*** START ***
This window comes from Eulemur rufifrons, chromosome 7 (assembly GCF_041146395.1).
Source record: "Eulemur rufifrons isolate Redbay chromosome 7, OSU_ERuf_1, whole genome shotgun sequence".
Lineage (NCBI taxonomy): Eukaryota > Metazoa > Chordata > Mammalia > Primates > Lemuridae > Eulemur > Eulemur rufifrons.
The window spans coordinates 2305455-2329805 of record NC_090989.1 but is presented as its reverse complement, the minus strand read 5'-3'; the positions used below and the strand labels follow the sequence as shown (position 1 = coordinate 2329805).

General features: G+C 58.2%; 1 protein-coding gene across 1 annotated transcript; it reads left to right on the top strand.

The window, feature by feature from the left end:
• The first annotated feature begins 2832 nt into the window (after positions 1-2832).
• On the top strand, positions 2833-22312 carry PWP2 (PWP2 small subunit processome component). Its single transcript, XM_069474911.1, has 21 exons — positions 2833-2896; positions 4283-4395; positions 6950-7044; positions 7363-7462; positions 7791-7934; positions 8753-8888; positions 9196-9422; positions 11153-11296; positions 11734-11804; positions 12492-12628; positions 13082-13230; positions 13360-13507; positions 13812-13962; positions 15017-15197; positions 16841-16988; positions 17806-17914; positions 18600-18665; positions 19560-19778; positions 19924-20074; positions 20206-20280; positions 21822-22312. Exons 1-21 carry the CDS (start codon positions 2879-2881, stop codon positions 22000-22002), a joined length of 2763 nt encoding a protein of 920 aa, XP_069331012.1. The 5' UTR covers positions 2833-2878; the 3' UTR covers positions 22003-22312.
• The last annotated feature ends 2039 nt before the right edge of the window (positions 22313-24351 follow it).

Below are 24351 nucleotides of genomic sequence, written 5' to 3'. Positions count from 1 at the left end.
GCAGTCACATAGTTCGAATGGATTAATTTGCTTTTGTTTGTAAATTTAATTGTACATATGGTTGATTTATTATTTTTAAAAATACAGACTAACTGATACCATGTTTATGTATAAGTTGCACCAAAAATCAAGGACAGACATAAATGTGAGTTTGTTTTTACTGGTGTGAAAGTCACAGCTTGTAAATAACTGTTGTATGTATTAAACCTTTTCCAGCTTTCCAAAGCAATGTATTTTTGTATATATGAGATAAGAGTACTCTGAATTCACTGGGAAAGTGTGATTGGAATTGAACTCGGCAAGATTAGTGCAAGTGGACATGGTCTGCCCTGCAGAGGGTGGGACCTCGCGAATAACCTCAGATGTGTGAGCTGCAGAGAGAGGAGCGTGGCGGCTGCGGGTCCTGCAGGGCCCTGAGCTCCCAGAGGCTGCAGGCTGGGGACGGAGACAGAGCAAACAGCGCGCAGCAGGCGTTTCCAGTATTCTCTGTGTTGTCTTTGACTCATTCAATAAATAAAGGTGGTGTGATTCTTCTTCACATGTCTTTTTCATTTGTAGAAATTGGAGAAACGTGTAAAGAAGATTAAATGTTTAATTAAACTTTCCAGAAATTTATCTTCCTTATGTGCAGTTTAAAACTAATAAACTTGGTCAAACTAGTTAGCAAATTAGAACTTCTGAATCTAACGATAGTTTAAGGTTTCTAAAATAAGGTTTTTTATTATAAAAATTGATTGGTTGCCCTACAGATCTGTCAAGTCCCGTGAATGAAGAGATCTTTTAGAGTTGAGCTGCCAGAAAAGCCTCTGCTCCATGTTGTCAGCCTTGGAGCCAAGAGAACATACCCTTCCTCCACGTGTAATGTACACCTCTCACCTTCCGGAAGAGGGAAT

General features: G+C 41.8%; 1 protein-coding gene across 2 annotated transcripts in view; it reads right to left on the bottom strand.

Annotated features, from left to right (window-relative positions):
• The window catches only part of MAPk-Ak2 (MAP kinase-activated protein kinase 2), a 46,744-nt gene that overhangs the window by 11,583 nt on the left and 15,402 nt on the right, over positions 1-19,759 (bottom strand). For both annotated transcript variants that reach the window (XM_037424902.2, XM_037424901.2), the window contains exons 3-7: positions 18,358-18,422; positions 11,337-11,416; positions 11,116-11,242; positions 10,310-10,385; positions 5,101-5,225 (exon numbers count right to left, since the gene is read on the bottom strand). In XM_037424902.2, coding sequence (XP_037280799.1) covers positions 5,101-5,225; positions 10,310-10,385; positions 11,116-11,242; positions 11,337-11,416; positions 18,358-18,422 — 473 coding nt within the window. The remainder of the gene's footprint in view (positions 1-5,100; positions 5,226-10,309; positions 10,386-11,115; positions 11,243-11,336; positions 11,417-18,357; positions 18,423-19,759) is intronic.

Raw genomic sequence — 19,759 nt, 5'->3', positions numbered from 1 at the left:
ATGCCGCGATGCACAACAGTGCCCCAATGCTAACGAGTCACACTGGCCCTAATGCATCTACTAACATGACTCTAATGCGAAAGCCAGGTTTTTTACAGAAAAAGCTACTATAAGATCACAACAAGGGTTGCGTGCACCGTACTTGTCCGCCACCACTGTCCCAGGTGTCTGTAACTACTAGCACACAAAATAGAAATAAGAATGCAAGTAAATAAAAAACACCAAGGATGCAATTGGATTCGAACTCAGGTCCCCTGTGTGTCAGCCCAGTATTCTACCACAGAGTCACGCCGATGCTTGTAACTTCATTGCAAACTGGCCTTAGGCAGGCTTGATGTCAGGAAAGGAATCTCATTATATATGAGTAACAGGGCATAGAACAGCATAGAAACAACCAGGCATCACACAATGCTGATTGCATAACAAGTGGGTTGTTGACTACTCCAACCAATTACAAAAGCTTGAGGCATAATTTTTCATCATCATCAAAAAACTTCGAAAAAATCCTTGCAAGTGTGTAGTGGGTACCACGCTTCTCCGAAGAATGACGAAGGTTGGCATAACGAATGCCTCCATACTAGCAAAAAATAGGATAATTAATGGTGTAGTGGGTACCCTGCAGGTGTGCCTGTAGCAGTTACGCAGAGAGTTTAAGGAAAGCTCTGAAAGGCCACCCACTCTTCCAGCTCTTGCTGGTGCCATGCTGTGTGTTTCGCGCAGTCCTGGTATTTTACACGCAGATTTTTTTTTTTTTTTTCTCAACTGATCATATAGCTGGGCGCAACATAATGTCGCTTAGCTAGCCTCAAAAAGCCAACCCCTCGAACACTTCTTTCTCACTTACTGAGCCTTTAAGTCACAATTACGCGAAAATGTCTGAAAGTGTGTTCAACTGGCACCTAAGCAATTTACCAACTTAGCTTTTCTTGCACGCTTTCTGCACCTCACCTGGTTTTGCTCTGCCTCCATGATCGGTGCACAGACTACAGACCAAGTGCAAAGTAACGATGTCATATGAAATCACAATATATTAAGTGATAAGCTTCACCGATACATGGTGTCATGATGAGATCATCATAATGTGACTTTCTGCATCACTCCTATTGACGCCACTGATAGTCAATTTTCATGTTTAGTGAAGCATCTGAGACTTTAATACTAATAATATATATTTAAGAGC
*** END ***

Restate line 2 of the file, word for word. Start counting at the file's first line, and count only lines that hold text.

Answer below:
Source record: "Eulemur rufifrons isolate Redbay chromosome 7, OSU_ERuf_1, whole genome shotgun sequence".